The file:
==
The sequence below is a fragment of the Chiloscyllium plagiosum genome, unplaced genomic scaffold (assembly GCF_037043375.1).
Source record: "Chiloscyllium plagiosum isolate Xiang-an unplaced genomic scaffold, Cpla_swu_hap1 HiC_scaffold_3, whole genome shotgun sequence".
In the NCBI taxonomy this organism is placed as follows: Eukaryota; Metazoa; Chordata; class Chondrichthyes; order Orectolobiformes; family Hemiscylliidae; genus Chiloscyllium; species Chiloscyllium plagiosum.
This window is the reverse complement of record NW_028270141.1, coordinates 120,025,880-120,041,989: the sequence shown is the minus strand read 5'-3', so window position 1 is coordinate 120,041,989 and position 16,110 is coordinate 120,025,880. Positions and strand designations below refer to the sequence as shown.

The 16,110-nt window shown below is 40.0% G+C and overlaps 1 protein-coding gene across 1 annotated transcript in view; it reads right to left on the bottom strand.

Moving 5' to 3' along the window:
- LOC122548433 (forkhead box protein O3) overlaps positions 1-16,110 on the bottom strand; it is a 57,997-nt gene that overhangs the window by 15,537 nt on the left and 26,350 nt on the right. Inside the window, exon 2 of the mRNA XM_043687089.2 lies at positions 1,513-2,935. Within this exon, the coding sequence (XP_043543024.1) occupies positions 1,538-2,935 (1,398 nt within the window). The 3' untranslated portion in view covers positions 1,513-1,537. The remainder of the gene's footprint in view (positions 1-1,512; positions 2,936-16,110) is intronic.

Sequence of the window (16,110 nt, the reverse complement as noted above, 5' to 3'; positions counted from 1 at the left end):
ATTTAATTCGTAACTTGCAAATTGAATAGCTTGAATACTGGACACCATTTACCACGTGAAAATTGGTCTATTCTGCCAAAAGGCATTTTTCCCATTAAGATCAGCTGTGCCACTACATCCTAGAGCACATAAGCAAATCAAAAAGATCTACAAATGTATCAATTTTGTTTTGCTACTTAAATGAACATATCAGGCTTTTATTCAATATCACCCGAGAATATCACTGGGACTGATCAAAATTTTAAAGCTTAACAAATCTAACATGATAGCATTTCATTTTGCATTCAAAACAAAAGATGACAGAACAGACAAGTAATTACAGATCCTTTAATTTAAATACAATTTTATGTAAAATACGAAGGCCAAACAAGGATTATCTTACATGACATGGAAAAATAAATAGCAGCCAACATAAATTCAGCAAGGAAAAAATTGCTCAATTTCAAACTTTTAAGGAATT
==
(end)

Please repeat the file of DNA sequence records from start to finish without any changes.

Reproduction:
The sequence below is a fragment of the Chiloscyllium plagiosum genome, unplaced genomic scaffold (assembly GCF_037043375.1).
Source record: "Chiloscyllium plagiosum isolate Xiang-an unplaced genomic scaffold, Cpla_swu_hap1 HiC_scaffold_3, whole genome shotgun sequence".
In the NCBI taxonomy this organism is placed as follows: Eukaryota; Metazoa; Chordata; class Chondrichthyes; order Orectolobiformes; family Hemiscylliidae; genus Chiloscyllium; species Chiloscyllium plagiosum.
This window is the reverse complement of record NW_028270141.1, coordinates 120,025,880-120,041,989: the sequence shown is the minus strand read 5'-3', so window position 1 is coordinate 120,041,989 and position 16,110 is coordinate 120,025,880. Positions and strand designations below refer to the sequence as shown.

The 16,110-nt window shown below is 40.0% G+C and overlaps 1 protein-coding gene across 1 annotated transcript in view; it reads right to left on the bottom strand.

Moving 5' to 3' along the window:
- LOC122548433 (forkhead box protein O3) overlaps positions 1-16,110 on the bottom strand; it is a 57,997-nt gene that overhangs the window by 15,537 nt on the left and 26,350 nt on the right. Inside the window, exon 2 of the mRNA XM_043687089.2 lies at positions 1,513-2,935. Within this exon, the coding sequence (XP_043543024.1) occupies positions 1,538-2,935 (1,398 nt within the window). The 3' untranslated portion in view covers positions 1,513-1,537. The remainder of the gene's footprint in view (positions 1-1,512; positions 2,936-16,110) is intronic.

Sequence of the window (16,110 nt, the reverse complement as noted above, 5' to 3'; positions counted from 1 at the left end):
ATTTAATTCGTAACTTGCAAATTGAATAGCTTGAATACTGGACACCATTTACCACGTGAAAATTGGTCTATTCTGCCAAAAGGCATTTTTCCCATTAAGATCAGCTGTGCCACTACATCCTAGAGCACATAAGCAAATCAAAAAGATCTACAAATGTATCAATTTTGTTTTGCTACTTAAATGAACATATCAGGCTTTTATTCAATATCACCCGAGAATATCACTGGGACTGATCAAAATTTTAAAGCTTAACAAATCTAACATGATAGCATTTCATTTTGCATTCAAAACAAAAGATGACAGAACAGACAAGTAATTACAGATCCTTTAATTTAAATACAATTTTATGTAAAATACGAAGGCCAAACAAGGATTATCTTACATGACATGGAAAAATAAATAGCAGCCAACATAAATTCAGCAAGGAAAAAATTGCTCAATTTCAAACTTTTAAGGAATT